their full share of waste management costs;
* In Feb / March 2008 publishing a consultation on waste and decommissioning financing provisions guidance. This would set out the proposed arrangements for ensuring the full costs were met by
* Starting to scope a new independent advisory body, the Nuclear Liabilities Financing Assurance Board (NLFAB). This will provide public advice to the Secretary of State on all aspects of the
financial arrangements operators plan to put in place to cover waste management and decommissioning;
* Further strengthening the Nuclear Installations Inspectorate to enable it to meet a growing workload.
The Government will work closely with the regulators to explore ways of enhancing the
effectiveness of the regulatory regime in dealing with new nuclear power stations;
* Make use of the provisions of the Planning Bill to ensure that nuclear development projects are treated like other critical infrastructure projects. The Planning Bill will make the new system
fairer - but it will also be faster. By establishing the national need for infrastructure first, delays will be reduced later on;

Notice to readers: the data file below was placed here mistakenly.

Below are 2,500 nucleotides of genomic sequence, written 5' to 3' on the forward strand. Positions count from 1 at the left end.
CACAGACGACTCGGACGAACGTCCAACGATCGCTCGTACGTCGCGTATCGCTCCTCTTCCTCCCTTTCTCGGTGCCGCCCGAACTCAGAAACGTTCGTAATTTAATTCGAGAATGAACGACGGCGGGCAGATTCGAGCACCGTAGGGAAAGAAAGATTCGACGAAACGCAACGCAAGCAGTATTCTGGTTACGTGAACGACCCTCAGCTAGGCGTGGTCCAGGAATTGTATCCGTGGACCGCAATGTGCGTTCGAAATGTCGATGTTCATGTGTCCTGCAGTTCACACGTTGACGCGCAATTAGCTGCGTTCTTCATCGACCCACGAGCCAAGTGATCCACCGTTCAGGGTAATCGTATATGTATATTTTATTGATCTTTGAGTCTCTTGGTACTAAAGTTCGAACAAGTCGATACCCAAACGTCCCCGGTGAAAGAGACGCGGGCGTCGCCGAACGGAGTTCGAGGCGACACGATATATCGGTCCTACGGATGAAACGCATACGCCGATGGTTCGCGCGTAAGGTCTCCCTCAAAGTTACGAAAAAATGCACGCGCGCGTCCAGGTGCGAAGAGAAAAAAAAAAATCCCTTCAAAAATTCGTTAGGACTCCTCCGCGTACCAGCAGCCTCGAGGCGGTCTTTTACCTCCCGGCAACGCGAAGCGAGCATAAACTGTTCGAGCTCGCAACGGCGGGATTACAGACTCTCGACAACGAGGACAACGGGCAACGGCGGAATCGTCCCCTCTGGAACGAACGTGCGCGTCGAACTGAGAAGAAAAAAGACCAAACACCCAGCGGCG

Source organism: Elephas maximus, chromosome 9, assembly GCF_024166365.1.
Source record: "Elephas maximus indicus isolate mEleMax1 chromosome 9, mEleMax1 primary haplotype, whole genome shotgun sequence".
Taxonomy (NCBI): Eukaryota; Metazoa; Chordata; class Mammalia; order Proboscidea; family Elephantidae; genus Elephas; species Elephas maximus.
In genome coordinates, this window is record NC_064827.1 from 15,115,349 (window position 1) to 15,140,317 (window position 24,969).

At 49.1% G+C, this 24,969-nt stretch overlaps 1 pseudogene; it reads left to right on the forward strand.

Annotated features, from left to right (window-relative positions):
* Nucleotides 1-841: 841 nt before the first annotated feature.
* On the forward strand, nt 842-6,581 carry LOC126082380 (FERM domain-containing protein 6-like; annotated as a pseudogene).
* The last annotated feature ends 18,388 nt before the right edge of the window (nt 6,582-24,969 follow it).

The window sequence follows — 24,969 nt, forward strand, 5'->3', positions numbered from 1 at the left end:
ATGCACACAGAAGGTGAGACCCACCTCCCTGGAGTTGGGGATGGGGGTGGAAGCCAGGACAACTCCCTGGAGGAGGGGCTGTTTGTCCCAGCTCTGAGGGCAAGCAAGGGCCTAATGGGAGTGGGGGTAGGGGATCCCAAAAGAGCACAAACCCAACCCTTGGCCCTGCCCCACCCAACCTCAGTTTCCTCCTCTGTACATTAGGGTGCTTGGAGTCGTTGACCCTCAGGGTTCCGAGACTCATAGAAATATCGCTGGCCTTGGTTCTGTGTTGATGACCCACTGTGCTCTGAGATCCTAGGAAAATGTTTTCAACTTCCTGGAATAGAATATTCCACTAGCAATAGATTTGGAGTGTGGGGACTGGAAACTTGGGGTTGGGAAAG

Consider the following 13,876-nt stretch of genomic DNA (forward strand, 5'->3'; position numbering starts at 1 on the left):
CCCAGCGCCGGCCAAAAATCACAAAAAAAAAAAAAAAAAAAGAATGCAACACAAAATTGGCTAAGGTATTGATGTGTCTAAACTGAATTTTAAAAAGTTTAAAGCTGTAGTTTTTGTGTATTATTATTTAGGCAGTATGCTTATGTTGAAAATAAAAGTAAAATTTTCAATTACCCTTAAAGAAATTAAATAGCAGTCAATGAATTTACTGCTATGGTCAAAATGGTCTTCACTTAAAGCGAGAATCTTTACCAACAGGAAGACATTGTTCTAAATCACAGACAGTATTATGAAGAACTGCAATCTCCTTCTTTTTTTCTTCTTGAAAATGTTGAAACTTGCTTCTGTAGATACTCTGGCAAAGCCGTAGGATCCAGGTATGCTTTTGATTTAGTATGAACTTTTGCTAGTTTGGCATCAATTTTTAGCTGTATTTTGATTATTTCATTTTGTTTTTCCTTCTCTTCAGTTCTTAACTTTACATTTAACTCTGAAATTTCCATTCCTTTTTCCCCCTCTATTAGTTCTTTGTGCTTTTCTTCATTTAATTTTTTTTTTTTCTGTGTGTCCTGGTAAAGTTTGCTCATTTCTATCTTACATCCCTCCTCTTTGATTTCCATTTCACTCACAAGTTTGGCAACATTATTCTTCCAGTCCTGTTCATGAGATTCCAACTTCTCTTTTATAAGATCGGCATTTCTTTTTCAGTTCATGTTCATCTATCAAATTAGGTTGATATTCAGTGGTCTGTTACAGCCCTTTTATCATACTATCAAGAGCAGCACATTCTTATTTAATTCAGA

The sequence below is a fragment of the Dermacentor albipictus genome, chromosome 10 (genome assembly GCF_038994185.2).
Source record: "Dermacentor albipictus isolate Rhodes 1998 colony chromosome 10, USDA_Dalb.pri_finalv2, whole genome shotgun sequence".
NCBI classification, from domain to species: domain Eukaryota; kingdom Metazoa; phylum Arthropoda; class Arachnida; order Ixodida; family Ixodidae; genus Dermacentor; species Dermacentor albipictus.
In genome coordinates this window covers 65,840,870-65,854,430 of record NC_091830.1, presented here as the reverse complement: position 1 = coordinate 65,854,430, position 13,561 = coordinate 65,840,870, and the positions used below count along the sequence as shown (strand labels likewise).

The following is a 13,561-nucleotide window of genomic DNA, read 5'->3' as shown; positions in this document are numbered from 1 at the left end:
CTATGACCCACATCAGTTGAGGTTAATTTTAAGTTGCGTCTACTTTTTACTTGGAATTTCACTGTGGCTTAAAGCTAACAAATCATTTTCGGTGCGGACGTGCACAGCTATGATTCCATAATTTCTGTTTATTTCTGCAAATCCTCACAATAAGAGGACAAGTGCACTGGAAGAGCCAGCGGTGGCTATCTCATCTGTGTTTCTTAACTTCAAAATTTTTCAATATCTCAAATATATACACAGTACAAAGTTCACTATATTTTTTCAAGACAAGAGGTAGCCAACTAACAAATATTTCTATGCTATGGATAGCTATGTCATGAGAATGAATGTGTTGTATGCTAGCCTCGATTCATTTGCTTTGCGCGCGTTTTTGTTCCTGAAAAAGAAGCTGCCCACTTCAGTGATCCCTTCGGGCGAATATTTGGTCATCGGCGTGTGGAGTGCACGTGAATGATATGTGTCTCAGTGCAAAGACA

* In March 2008 issue a call for Justification applications. This Justification process meets requirements of EU regulation that new nuclear processes should demonstrate that their benefits outweigh any
possible health detriment;
* In March/ April 2008 publishing a consultation on draft Strategic Siting Assessment criteria. This would be used to rule out those areas of the country in which there are no suitable sites and
establish the framework for assessing the suitability of proposed sites. We expect that applications will focus on areas in the vicinity of existing nuclear facilities;
* In spring 2008 announcing the start of the process for selecting reactor designs for the next stage of Generic Design Assessment (GDA). GDA is intended to ensure that the technical aspects of
designs for nuclear power plants are considered ahead of site specific applications; and,
* Working with EU to strengthen the EU Emissions Trading Scheme so that investors have confidence in a meaningful, long-term carbon price when making decisions. This will benefit all forms of low carbon generation.
In addition, progress continues on the Government's Managing Radioactive Waste Safely process. DEFRA has today published a summary of responses and their analysis of the Managing Radioactive
Waste Safely consultation. A White Paper is planned to follow in spring which will set out the framework for implementing geological disposal.
The purpose of the Energy Bill is to update and strengthen the legislative framework so that it is appropriate for today's energy market and fit for the challenges we face on climate change and